[Premium] EC Struggles with Gazprom's Baltic Pipe Plan
The European Commission (EC) is struggling to make a case for its potential intervention in Nord Stream 2 (NS2) negotiations, as there is no EU-wide consensus on the matter.
After the legal service of the European Council rejected the EC's claim that the project would develop in a “legal void”, the EC has plans to amend European legislation so that it will apply to the project, said NS2 representative Sebastian Sass at the Brussels Energy Club on October 25.
But as politics continue to drive the debate on NS2, proponents of the pipeline insist on its economic and diversification benefits for European consumers overall. Two recent studies were presented at the above-mentioned discussion by Harald Hecking from think tank ewi ER&S and by Annette Berkhahn from consultancy Arthur D Little.
Hecking is the co-writer of a study on NS2 impacts on the EU gas market, which was commissioned by NS2 itself. While renewable energy costs keep falling, he argues that it only represents 13% of Germany’s primary energy consumption (or 15% according to another source), which points to natural gas playing a key role until 2050 in order to meet the aim of cutting emissions by 5% compared with 1990.
As such, he sees natural gas demand in Germany increasing slightly every year before peaking in 2035, with the rest of Europe following a similar trend. NS2 would have a capacity of 55bn m³/year, which translates to around 15% of the current global market for LNG (280mn metric tons), set to grow to 314mn mt/yr by 2020.
Berkhahn participated in a study that NS2 also commissioned and which focused on the positive economic impacts (direct and indirect) already generated by NS2 based on committed funds to date (€4.4bn/$5.1bn). Unsurprisingly, Russia and Germany are among the beneficiaries of the project, which also include The Netherlands, Switzerland, and to a lesser degree, Finland, Sweden, Austria, the UK, and Italy. However, countries in eastern Europe are absent.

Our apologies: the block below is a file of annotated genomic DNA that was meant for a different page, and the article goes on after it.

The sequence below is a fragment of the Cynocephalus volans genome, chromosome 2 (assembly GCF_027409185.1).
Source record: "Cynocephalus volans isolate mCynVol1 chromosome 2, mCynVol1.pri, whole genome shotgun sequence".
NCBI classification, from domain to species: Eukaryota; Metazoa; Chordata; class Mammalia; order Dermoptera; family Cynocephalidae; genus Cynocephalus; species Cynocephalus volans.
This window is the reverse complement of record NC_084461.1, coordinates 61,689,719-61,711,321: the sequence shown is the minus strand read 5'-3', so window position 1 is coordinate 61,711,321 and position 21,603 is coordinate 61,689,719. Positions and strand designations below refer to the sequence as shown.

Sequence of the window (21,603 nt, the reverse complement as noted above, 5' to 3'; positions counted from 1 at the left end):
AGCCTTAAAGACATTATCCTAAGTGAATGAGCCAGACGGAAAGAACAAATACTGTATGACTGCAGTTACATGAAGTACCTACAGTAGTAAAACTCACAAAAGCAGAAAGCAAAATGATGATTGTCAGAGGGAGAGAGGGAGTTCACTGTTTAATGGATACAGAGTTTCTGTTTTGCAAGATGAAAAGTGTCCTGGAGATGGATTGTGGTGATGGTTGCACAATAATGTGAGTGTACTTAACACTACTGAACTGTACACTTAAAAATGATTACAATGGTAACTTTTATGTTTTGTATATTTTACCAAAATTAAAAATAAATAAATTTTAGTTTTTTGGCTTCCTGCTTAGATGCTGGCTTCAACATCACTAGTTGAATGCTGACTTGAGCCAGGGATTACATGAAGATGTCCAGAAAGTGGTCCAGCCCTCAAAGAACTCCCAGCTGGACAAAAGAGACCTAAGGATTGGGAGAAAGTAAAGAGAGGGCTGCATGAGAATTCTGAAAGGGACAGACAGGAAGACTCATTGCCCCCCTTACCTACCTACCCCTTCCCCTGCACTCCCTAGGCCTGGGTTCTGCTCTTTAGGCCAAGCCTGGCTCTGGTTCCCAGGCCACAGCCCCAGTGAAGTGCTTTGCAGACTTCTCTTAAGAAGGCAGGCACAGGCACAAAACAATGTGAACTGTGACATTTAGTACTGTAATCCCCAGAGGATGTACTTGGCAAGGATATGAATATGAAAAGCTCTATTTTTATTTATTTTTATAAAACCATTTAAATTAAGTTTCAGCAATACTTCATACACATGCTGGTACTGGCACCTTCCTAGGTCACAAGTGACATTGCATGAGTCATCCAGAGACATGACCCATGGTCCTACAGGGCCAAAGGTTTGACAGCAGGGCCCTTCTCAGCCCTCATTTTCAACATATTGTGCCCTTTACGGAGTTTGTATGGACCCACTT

As these studies reflect, NS2 may generate benefits for western Europe, but has failed to bring eastern European countries on board, possibly because it represents a risk for their own pipelines – such as those pipelines in Poland, Slovakia and the Czech Republic – and the disruption of traditional gas routes.
It is not a completely “win-win” situation. There is a lack of assessments on whether NS2 will have negative economic impacts on eastern European countries in particular, but according to a study by REKK (a research centre at the Corvinus University of Budapest), which Hecking referred to in his presentation, NS2 would increase the price difference in natural gas wholesale prices between western and eastern Europe, reducing prices for the former and increasing them for the latter.
This is an issue that may have to be further explored and tackled if the EU wants to develop a positive dynamic between its own member states as well as Russia. However the purpose of hubs and competitive markets, which the EC promotes, is to erode such differences through trade; and there is plenty of capacity being built, some at public expense, to allow gas to flow from the cheaper to the higher-priced markets and so flatten prices out overall.